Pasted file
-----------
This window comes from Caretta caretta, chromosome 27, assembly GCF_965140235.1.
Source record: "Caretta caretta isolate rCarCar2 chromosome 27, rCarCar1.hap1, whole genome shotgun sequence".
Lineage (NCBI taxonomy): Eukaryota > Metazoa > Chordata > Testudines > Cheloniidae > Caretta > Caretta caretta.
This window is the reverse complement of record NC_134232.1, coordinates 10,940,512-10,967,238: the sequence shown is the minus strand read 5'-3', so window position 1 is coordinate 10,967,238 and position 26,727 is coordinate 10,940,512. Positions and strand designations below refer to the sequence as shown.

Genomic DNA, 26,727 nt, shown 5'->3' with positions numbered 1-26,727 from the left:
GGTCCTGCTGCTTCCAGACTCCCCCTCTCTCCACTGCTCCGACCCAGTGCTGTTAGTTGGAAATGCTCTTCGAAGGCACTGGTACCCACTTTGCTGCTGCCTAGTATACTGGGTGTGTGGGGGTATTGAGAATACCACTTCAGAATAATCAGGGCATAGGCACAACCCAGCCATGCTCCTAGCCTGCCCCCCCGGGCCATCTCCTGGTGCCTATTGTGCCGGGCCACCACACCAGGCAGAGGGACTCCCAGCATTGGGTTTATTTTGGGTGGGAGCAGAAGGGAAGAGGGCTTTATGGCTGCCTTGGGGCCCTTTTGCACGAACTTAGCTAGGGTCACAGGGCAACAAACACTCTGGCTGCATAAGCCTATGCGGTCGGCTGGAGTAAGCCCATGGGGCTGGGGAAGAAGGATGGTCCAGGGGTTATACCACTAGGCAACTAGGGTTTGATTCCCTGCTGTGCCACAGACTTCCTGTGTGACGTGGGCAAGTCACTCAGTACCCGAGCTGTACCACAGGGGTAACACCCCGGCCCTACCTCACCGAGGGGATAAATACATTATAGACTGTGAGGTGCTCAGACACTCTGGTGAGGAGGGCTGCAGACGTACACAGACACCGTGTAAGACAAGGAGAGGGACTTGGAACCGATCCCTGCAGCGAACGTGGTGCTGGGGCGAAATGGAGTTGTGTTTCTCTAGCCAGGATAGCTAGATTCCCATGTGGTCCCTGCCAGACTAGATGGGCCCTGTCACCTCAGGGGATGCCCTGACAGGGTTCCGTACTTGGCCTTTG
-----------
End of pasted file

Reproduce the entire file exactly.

This window comes from Caretta caretta, chromosome 27, assembly GCF_965140235.1.
Source record: "Caretta caretta isolate rCarCar2 chromosome 27, rCarCar1.hap1, whole genome shotgun sequence".
Lineage (NCBI taxonomy): Eukaryota > Metazoa > Chordata > Testudines > Cheloniidae > Caretta > Caretta caretta.
This window is the reverse complement of record NC_134232.1, coordinates 10,940,512-10,967,238: the sequence shown is the minus strand read 5'-3', so window position 1 is coordinate 10,967,238 and position 26,727 is coordinate 10,940,512. Positions and strand designations below refer to the sequence as shown.

Genomic DNA, 26,727 nt, shown 5'->3' with positions numbered 1-26,727 from the left:
GGTCCTGCTGCTTCCAGACTCCCCCTCTCTCCACTGCTCCGACCCAGTGCTGTTAGTTGGAAATGCTCTTCGAAGGCACTGGTACCCACTTTGCTGCTGCCTAGTATACTGGGTGTGTGGGGGTATTGAGAATACCACTTCAGAATAATCAGGGCATAGGCACAACCCAGCCATGCTCCTAGCCTGCCCCCCCGGGCCATCTCCTGGTGCCTATTGTGCCGGGCCACCACACCAGGCAGAGGGACTCCCAGCATTGGGTTTATTTTGGGTGGGAGCAGAAGGGAAGAGGGCTTTATGGCTGCCTTGGGGCCCTTTTGCACGAACTTAGCTAGGGTCACAGGGCAACAAACACTCTGGCTGCATAAGCCTATGCGGTCGGCTGGAGTAAGCCCATGGGGCTGGGGAAGAAGGATGGTCCAGGGGTTATACCACTAGGCAACTAGGGTTTGATTCCCTGCTGTGCCACAGACTTCCTGTGTGACGTGGGCAAGTCACTCAGTACCCGAGCTGTACCACAGGGGTAACACCCCGGCCCTACCTCACCGAGGGGATAAATACATTATAGACTGTGAGGTGCTCAGACACTCTGGTGAGGAGGGCTGCAGACGTACACAGACACCGTGTAAGACAAGGAGAGGGACTTGGAACCGATCCCTGCAGCGAACGTGGTGCTGGGGCGAAATGGAGTTGTGTTTCTCTAGCCAGGATAGCTAGATTCCCATGTGGTCCCTGCCAGACTAGATGGGCCCTGTCACCTCAGGGGATGCCCTGACAGGGTTCCGTACTTGGCCTTTG